The Alfa Alfetta, another European driver’s car with a bit more performance. In comparison the Saab may have lacked the upper reach of the Alfa’s handling prowess but the Saab rewarded with a little more finesse and feeling of engineering integrity. They were fundamentally different, as the Alfa probably had more character and was considered a genuine driver’s car but the Saab had the practicality, capable of fitting 5 adults, and had the ruggedness that seemed historically missing in the Alfa. In fact, the worse the conditions the better the Saab would become.

Was it reliable?

I had the Saab 99 EMS for 11 years, longer than any car I ever owned and it was in the family for a total of 15 years. I took care of my cars and have always had a preventive mentality to my servicing. The Saab never broke down on me. Normal wear and tear meant over the period of ownership I reconditioned the gearbox, steering and replaced one engine mount.

What is its legacy?

The Saab taught me really how to drive. To truly understand the way you can feel the various elements of a car, the steering, chassis and engine coming together. To be able to extract the best out of the car. Squeezing every Kw of power available and truly get involved in the driving experience like only a manual can do.

The day I sold this Saab to a young guy was a sad day. It was in mint condition for its age. I remember how impressed and enthusiastic he was in buying it. It was important to me that the next owner appreciated it. He looked me straight in my eyes and promised me he would take care of it.

Sadly, about two years later I spoke to my old mechanic who had serviced the Saab for me for those 15 years. He told me the guy had come in to service it, it was neglected and he didn’t pay the bill, he held the car over until he finally paid it a couple months later. He never saw the guy or the Saab again.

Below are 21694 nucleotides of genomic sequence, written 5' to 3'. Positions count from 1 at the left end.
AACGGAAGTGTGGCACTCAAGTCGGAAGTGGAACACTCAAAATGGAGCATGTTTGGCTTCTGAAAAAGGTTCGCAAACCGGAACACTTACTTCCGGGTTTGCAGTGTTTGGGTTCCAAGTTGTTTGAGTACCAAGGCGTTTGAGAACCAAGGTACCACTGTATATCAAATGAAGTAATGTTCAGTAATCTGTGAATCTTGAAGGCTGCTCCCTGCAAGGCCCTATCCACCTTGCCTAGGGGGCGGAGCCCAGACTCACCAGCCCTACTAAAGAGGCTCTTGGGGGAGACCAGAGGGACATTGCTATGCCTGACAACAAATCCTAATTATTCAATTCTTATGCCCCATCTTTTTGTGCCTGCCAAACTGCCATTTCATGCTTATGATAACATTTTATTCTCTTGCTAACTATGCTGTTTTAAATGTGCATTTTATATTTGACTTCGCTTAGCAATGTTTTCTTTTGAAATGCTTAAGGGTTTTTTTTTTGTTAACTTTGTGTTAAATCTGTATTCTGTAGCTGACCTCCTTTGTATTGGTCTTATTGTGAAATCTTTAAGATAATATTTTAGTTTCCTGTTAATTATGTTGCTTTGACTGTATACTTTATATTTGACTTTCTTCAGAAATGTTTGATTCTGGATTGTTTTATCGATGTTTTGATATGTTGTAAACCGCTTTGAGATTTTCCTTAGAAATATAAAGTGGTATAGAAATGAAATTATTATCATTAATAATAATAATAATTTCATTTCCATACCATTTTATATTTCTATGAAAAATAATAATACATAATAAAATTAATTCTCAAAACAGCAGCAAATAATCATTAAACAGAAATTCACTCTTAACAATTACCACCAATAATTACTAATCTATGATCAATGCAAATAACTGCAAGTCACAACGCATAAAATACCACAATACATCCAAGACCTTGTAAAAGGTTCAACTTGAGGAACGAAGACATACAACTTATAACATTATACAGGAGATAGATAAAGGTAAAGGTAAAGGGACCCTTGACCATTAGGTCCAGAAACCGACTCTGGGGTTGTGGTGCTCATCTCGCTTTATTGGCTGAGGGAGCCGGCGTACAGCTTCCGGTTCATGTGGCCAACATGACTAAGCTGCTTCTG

Sometimes I wonder if I’ll ever see it again on the road. I occasionally have looked up the VicRoads site and checked for the rego, I don’t have the VIN number any more. No trace. Maybe it’s sitting in someone’s old shed or it in some wrecker’s yard.

Thanks for the memories!

#mynextcarbuying #melbourne #automotiveadvocate #lockdown #carsweowned #saab #saab99ems

Lockdown-Cars We Owned – 1966 – Datsun 1600 Sports Roadster

The Lockdown series continues with me and my 2 driving buddies, Alfred & David, also sharing our experiences, comments and reflections of the different cars we have owned.
David’s fifth car was a step back in time, his first convertible and hobby car that he honed in his mechanical skills and ability to read car manuals. Not every story of car ownership ends well.
If this reminds you of a special car you have owned please share your experience or just name it or just “like” ours.

David (5th) car:

1966 Datsun 1600 sports roadster. Red of course.
71kW 141Nm 4 speed manual
0-60mph in 13.3 seconds

A bit of a detour as this was my first (and so far) only hobby car rather than a daily driver. It was also my first convertible. When I bought this car,it would be fair to say it was a bit of a wreck. Most of it was in pieces in boxes including the engine. But with a bit of trial and error, I followed the service manual and my Father was there to give me advice. Eventually I managed to get it all back together and running well.